Jean Denis Lanjuinais, count, a French statesman, born in Rennes, March 12, 1753, died in Paris, Jan. 13, 1827. When scarcely 22 years of age he won by public competition the professorship of ecclesiastical law in his native city. He acquired reputation as a lecturer and a barrister, was in 1789 elected a deputy to the states general, took an active part in nearly all the great measures of the constituent assembly, framed the bill for the civil constitution of the French clergy, and was the first mover of a plan afterward adopted and embodied in the civil code, by which the registration of births, marriages, and deaths was to be transferred from ecclesiastics to municipal officers. In 1792, being sent to the convention, he resisted the extreme measures of the revolutionists, and opposed the proceedings against Louis XVI., and, being obliged to participate in the trial, voted for his confinement and subsequent banishment. He sided with the Girondists, and was arrested on June 2, 1793, but escaped to Rennes. He resumed his seat as a deputy in 1795, and became president of the convention. On the organization of the directory he was elected to the council of the ancients by 73 departments.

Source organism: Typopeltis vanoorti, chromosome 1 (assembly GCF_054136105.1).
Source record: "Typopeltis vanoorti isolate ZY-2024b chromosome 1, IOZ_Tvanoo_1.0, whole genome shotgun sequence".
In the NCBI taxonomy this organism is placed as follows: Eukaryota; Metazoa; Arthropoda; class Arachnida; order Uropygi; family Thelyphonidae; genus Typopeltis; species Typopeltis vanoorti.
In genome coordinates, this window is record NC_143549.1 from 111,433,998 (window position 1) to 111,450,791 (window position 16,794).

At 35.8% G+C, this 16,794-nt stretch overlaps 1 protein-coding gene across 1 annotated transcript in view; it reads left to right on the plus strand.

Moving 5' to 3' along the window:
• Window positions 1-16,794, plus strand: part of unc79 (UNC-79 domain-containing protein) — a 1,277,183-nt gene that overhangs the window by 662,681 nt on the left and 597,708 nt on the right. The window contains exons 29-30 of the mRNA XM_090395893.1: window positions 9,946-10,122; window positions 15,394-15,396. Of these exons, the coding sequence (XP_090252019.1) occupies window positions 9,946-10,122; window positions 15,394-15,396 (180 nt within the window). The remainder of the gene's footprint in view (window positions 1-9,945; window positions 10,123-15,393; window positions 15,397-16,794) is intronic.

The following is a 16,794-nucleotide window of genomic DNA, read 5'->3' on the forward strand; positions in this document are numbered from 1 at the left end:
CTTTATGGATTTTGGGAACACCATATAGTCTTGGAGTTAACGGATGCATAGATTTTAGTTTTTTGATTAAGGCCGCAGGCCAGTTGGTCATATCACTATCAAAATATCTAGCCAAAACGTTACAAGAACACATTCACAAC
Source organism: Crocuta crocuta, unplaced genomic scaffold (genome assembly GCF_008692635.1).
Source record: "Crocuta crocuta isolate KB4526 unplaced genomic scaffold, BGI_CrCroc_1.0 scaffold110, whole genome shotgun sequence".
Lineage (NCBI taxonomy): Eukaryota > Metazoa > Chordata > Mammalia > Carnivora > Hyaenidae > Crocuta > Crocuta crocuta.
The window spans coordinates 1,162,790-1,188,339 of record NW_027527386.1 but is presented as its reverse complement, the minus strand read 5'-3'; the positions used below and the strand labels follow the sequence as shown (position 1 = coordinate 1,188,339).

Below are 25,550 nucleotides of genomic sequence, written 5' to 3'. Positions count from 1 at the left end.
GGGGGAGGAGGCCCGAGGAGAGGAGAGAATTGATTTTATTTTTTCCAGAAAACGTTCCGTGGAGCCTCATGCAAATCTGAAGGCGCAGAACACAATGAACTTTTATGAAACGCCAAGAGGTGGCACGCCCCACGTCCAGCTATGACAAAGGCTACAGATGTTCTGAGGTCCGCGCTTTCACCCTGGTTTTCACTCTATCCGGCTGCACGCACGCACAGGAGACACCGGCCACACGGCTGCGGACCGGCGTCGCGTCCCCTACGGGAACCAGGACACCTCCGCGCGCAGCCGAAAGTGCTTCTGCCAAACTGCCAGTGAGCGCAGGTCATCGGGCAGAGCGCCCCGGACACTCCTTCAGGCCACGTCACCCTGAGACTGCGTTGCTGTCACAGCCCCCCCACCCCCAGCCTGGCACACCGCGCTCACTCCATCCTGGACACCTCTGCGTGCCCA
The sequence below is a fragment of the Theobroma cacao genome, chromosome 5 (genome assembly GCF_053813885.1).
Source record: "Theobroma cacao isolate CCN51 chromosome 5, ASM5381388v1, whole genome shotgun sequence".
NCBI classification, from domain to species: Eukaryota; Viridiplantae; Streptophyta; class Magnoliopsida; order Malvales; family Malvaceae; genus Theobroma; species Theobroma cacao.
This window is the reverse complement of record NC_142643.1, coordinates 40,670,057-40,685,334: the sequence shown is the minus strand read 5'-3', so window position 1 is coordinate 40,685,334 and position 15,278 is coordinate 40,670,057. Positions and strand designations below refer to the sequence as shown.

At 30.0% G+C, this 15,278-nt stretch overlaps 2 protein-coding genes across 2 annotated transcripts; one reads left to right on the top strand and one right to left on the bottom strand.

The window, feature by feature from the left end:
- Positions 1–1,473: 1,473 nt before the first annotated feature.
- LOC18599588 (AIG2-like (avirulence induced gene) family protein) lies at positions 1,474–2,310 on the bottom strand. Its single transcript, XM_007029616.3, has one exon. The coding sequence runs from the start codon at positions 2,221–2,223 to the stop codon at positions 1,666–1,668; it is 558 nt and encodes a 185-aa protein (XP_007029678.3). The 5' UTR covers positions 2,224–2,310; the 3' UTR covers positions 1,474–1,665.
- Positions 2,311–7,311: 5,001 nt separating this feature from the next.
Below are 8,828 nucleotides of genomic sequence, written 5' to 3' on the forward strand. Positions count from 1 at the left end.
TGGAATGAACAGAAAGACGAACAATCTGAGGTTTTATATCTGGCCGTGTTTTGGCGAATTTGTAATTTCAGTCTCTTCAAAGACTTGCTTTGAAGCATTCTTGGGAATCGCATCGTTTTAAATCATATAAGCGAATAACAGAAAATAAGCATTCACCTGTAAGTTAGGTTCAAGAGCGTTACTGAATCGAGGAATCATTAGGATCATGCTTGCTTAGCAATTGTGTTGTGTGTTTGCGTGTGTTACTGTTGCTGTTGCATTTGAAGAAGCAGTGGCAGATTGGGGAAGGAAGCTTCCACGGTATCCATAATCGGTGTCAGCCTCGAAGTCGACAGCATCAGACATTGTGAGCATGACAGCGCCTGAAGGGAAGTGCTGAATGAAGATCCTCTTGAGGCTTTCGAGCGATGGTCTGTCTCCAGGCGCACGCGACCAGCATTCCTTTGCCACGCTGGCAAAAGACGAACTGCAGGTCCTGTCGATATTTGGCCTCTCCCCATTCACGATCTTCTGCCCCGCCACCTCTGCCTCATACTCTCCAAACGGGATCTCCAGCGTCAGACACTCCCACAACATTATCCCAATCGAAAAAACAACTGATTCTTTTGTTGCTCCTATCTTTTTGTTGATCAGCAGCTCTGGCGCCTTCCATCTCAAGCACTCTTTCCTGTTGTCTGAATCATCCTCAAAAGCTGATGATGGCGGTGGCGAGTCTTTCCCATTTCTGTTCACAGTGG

After the 18th Brumaire he was appointed a member of the senate, opposed the consulate for life and the establishment of the empire, received nevertheless the title of count from Napoleon, and was one of the members who voted for the deposition of the emperor in 1814. He was made a peer by Louis XVIII., submitted to Napoleon when he returned from Elba, presided over the chamber of deputies during the hundred days, and on the second restoration resumed his seat in the chamber of peers. Here he advocated liberal opinions, opposing the reactionary measures of the Villele ministry and the growing influence of the clergy. He was acquainted with the oriental languages, entered the academy of inscriptions in 1808, became afterward a member of the Asiatic society of Paris, and was elected associate of the philosophical society of Philadelphia. His works have been published in 4 vols. 8vo (Paris, 1832).